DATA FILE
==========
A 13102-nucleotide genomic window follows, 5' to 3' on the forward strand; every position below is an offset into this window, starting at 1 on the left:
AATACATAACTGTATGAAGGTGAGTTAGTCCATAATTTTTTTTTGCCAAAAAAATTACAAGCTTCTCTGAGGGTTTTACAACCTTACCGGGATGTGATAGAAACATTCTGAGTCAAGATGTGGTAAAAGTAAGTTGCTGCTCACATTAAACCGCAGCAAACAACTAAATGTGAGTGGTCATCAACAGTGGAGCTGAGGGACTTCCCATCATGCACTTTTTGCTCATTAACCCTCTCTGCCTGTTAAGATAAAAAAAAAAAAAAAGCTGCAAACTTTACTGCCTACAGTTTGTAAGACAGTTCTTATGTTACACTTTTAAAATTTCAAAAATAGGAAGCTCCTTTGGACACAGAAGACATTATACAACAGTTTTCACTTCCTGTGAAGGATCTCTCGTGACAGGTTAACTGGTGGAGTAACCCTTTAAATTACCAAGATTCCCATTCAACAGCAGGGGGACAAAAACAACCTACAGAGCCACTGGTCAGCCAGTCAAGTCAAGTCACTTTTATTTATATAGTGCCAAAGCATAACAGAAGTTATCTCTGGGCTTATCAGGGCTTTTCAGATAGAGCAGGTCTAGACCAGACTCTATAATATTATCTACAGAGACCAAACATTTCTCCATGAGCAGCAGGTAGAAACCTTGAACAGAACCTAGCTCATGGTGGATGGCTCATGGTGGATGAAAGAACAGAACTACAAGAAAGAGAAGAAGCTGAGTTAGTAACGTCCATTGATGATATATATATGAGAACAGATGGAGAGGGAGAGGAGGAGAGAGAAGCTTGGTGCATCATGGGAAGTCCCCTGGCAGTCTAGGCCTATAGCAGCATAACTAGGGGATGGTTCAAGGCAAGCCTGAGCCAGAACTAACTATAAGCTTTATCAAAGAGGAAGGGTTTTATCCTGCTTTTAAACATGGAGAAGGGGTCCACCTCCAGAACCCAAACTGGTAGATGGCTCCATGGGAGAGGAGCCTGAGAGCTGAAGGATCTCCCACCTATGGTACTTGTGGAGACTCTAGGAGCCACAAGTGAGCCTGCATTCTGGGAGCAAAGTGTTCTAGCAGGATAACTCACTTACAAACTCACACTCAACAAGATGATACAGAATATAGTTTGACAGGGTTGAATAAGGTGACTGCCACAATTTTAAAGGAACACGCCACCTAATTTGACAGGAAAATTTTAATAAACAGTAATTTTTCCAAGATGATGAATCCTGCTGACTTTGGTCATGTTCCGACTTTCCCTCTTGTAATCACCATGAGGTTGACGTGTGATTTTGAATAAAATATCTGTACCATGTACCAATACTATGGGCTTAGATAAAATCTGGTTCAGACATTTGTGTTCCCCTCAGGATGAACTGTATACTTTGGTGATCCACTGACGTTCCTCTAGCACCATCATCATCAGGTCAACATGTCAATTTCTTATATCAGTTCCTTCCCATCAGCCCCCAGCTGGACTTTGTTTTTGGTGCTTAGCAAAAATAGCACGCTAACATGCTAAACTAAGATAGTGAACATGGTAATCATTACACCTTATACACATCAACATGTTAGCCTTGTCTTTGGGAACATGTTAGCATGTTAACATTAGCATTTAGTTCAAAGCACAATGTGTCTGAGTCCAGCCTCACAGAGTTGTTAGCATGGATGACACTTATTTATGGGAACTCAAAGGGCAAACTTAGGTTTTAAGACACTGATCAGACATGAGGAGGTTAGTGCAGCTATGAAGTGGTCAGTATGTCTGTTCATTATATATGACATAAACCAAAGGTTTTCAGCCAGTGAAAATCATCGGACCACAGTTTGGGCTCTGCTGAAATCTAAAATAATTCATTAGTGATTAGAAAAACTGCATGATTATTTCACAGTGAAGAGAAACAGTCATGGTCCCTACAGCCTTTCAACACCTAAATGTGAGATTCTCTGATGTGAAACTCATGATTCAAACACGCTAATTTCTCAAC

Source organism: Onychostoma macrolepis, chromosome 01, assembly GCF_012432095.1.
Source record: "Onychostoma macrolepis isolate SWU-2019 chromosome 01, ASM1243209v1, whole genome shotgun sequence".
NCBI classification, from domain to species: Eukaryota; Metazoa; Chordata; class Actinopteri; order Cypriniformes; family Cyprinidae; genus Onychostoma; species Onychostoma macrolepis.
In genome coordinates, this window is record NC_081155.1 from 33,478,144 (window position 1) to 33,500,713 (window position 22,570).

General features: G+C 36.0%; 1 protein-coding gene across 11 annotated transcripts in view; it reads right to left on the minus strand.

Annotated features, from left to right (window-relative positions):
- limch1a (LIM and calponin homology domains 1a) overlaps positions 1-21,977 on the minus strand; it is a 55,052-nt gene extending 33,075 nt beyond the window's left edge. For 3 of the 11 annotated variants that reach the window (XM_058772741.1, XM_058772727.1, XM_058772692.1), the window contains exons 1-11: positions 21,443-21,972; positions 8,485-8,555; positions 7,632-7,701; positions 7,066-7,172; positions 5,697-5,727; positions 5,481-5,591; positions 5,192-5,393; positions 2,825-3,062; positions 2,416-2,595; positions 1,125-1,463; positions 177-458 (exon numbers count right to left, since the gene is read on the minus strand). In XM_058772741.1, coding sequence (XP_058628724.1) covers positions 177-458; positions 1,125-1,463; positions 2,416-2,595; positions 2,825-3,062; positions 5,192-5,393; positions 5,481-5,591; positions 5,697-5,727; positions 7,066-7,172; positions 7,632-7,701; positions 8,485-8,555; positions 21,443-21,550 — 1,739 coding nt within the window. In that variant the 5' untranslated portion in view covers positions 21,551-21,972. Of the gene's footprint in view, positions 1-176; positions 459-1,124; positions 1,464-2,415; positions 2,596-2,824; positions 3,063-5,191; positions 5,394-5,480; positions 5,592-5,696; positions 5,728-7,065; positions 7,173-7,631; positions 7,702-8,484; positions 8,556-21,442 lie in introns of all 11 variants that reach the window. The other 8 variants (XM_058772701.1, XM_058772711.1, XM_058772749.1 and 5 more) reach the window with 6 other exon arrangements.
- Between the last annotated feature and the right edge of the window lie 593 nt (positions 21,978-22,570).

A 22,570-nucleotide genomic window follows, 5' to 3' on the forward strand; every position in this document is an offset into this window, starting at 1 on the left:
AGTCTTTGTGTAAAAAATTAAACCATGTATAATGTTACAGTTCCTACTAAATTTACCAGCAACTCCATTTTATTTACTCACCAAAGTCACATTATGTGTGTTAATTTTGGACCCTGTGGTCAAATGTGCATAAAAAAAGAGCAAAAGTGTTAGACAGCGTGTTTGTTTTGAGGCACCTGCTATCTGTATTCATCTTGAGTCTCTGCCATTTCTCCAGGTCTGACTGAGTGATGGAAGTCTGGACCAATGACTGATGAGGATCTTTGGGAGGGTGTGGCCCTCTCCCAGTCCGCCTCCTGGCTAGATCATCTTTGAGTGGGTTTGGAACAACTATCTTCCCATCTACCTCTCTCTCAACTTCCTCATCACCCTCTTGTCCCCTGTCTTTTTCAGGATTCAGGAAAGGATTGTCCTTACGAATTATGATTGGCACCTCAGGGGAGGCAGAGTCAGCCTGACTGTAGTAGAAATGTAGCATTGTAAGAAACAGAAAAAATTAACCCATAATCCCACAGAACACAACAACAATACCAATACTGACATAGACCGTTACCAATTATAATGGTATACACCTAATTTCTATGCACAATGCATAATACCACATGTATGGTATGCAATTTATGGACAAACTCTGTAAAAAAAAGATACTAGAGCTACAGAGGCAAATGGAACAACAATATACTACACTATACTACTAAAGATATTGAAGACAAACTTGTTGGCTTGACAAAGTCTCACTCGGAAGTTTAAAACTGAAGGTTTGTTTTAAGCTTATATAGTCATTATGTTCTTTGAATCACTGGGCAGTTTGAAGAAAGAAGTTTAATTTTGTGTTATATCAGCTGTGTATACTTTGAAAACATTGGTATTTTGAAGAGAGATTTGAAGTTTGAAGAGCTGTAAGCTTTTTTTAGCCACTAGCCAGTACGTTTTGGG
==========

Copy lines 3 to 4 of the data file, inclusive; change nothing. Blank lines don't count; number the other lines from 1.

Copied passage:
Source organism: Onychostoma macrolepis, chromosome 01, assembly GCF_012432095.1.
Source record: "Onychostoma macrolepis isolate SWU-2019 chromosome 01, ASM1243209v1, whole genome shotgun sequence".